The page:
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Climate Change Institute

Ellyn Enderlin

Research Assistant Professor, Climate Change Institute & School of Earth and Climate Sciences

Ellyn Enderlin

Contact Information

(610) 703-6599

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300E Bryand Global Sciences Center
Climate Change Institute 
Orono, ME  04469


I've always been really interested in the various aspects of the Earth system and got hooked on glaciology when I was asked to assistant in a field campaign in the Andes in Peru as an undergraduate. Although my focus shfited from small mountain glaciers to one of the largert ice sheets on Earth (Greenland) in graduate school, I remained incredibly interested in developing a better understanding of modern glacier change as a whole. My recent research projects have focused on developing novel approaches to figure out why some glaciers are more sensitive to climate change than others. A major goal of these projects is to understand feedbacks within glacier systems and between glaciers and the atmosphere and oceans. I hope that the results of these studies will lead to more accurate models of glacier change in a warming climate and therefore better-informed decisions regarding strategies for adaptation to climate change.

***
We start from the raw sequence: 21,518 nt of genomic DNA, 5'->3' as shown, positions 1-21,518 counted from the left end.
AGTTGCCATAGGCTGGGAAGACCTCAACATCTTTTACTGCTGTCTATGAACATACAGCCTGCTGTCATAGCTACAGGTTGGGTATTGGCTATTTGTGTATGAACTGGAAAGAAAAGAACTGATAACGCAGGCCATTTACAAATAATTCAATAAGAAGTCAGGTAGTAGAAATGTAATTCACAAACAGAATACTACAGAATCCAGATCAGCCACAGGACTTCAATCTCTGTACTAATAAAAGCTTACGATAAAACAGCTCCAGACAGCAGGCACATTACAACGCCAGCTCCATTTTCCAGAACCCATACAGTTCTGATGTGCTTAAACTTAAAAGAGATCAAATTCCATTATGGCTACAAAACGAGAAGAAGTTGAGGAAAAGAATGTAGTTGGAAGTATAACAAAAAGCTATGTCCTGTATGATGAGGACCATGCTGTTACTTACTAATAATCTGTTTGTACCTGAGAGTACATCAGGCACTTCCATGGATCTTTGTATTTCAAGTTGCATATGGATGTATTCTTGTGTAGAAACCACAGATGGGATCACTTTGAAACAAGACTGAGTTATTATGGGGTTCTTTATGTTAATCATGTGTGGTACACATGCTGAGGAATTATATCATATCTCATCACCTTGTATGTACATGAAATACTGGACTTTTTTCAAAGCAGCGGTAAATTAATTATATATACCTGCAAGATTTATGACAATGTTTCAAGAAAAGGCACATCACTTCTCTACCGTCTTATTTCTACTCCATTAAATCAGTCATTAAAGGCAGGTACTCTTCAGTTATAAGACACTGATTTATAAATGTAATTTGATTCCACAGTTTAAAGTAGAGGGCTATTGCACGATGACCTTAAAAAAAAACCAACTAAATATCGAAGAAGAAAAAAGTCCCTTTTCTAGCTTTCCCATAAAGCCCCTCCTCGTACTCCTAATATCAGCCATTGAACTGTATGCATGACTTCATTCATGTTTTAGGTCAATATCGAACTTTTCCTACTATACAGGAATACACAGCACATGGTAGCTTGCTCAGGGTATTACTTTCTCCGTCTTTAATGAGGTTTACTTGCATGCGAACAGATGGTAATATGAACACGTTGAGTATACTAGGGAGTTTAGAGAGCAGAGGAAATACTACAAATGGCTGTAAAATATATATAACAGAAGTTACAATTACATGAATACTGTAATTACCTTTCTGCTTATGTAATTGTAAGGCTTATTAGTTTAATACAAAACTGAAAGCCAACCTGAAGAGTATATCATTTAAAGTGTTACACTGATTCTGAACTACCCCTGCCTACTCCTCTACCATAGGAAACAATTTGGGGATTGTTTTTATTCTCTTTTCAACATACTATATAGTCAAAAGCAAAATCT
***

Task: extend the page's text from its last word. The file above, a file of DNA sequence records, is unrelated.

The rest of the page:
Research interests

My research focuses primarily on investigating rapid changes in the behavior of marine-terminating glaciers using a wide variety of in situ and remote sensing observations and numerical modeling. I'm particularly interested in understanding why the sensitivity of glaciers to climate change can vary widely between neighboring glaciers. Many of the data that are needed to understand glacier behavior are impossible to collect, including observations where the glaciers contact the underlying rock and where they meet the ocean, so my research often involves finding new ways to use remotely-sensed data to study the glacier systems. Although my current projects focus on ice-ocean interactions and rapid changes in marine-terminating glacier behavior, I'm interested in glaciers spanning the globe and in exploring feedbacks between glaciers and the solid Earth, atmosphere, oceans, and ecosystems.


I'm currently co-chair of the US National Committee of the Association of Polar Early Career Scientists (USAPECS;, which hosts in-person events at US conferences and a variety of online activities. I also really enjoy speaking to local grade-school students about glaciers, climate change, remote sensing, geophysics, etc. and I'm happy to give a presentation or lead an interactive activity if you email me!


Ph.D. The Ohio State University 2013

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